The Untold Truth Of Bethlehem

When people think of the holiest sites in the Christian religion, two in particular come up. First is Jerusalem, the site of Jesus' ministry, death, and resurrection. For Catholics, Rome naturally comes up, as it contains the Vatican, where the Catholic Church's spiritual leader, the pope, lives. But there is another place that is equally as important as these two famous pilgrimage sites. This is none other than the small city of Bethlehem. It is Jesus' birthplace, and for Christians, where salvation came to earth in the form of a baby boy.

Now, most Christians are familiar with the general significance of Bethlehem. But Bethlehem contains many more surprises. Aside from Christ's birth, the town is associated with other biblical figures revered by Jews, Christians, and Muslims alike. It is a town that produces beautiful crafts, pageants, and processions, showcasing to the world that war and strife cannot completely destroy beauty and history. Here are some of the untold truths and hidden gems of Bethlehem's long and storied history.

It means different things in different languages

The town of Bethlehem has a history dating back thousands of years. As a result, many groups — from Canaanites, Israelites/Jews, and modern Palestinians — have left their imprint on the town. This long history is reflected in the town's name, which fascinatingly, is nearly identical in two closely related languages. Yet, it has three possible meanings.

The original name, which persists today in English, essentially originates from the Hebrew words for "bread" and "house." Thus, according to the Christianity Magazine, the name "Bethlehem" means "house of bread." For Christians, the name recalls the title of its most famous native, Jesus Christ, even though it was called that before his birth. According to the Gospel of John, Jesus is the "bread of life." Thus, one went to Bethlehem to receive the bread of life — Jesus himself, per World Council of Churches. Interestingly, "Bethlehem" can also mean "house of war" in Hebrew, since both bread and war come from the same root. In Arabic, Bethlehem means "house of meat." According to Christianity Today, the name might refer to the importance of animal husbandry and meat production. This is the interpretation of the name that has stuck in the Arab-speaking world today.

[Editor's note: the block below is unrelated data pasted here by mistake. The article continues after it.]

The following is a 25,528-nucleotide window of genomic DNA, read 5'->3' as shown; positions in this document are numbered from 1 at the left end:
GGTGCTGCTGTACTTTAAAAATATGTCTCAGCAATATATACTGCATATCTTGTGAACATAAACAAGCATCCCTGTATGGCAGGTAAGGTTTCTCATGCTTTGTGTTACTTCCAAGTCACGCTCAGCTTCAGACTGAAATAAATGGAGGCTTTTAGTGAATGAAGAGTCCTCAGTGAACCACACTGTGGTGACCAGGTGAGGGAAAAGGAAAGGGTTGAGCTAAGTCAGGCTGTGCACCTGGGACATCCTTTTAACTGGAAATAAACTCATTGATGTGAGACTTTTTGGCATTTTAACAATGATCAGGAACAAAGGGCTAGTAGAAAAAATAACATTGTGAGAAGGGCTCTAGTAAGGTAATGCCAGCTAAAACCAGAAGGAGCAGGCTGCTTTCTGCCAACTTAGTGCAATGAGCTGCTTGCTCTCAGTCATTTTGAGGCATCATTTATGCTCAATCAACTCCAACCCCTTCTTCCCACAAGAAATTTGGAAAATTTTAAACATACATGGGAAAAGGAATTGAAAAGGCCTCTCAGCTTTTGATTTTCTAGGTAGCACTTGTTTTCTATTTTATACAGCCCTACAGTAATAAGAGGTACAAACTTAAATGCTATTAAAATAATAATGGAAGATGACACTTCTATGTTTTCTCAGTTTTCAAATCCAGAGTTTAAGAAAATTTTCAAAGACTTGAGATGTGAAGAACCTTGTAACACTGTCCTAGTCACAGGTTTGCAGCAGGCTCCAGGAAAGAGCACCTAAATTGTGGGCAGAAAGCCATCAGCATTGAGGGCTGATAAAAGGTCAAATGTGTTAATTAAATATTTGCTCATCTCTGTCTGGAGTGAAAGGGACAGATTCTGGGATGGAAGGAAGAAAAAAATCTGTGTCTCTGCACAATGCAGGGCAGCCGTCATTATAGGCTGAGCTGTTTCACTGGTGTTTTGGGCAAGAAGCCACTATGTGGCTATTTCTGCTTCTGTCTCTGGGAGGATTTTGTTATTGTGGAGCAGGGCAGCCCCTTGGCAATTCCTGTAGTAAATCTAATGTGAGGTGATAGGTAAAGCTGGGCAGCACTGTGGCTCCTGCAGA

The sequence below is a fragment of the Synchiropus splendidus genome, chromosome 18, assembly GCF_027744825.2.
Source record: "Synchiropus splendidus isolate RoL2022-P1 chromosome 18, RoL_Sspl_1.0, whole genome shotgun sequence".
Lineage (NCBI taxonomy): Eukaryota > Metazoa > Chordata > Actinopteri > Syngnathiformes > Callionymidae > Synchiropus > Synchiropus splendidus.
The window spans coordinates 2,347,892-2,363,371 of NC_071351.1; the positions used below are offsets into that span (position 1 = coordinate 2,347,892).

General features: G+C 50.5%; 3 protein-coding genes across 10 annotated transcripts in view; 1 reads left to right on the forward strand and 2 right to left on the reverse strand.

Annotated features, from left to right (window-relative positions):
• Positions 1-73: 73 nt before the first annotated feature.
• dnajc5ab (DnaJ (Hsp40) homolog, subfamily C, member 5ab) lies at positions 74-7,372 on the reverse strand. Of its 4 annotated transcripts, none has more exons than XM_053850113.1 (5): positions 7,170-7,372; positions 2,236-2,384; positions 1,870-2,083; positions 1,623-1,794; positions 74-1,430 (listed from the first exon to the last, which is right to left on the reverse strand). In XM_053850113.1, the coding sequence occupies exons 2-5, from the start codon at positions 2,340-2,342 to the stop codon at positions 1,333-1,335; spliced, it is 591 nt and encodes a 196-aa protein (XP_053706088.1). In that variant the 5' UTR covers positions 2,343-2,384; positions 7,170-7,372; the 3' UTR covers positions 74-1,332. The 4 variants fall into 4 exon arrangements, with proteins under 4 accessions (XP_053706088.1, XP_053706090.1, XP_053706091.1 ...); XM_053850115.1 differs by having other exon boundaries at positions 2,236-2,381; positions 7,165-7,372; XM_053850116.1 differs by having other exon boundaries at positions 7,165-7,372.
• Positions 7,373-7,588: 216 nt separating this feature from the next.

It might be attested in the Amarna Letters

With such a rich written record in the ancient Near East, one would expect to find some evidence for Bethlehem's existence outside the Bible. Unfortunately, pre-biblical references to Bethlehem are rare. In fact, there may only be one reference to the town in the written record from Egypt.

The Amarna Letters are a cache of texts found in Egypt that detail the correspondence of Egypt's pharaoh with numerous foreign rulers. Amarna Letter 290, sent from the ruler of Jerusalem, mentions a place called "Bit-Ninurta" (written e2-Ninurta). According to Douglas Waterhouse, this place and several other towns abandoned the ruler of Jerusalem, who needed help retaking them. He requested aid from the pharaoh for this endeavor. Archaeologist William Albright notes that some have identified this town as Bethlehem, although it is an admittedly unclear interpretation. Were it true, it would be a confirmation for the town's existence and importance even before biblical times.

Unfortunately, there is little evidence that Bethlehem is mentioned in the letter. In fact, Albright, Waterhouse, and scholars in general reject this equation, identifying this Bit-Ninurta with a place called Beth Horon instead. Thus, the textual record does not seem to contain any references to Bethlehem. Archaeology, on the other hand, has revealed more promising evidence.

Archaeological evidence confirms its existence in biblical times

While the reference in the Amarna Letters is not a reliable mention of Bethlehem, Israeli archaeologists have discovered archaeological evidence that confirms the town's existence before the time of Christ. The Presbyterian Times reported in 2012 that excavations in Jerusalem had unearthed a piece of an administrative seal inscribed with the words "Bethlehem," "seventh," and "king." Director Eli Shukron, interviewed in the Presbyterian Times, has proposed, based on the seal's inscription, that the artifact was an administrative item used to stamp tax shipments sent to the royal seat in Jerusalem. Thus, in the eighth or seventh century B.C., the town was paying tribute to the kings of Judah and was important enough that its officials had their own seals.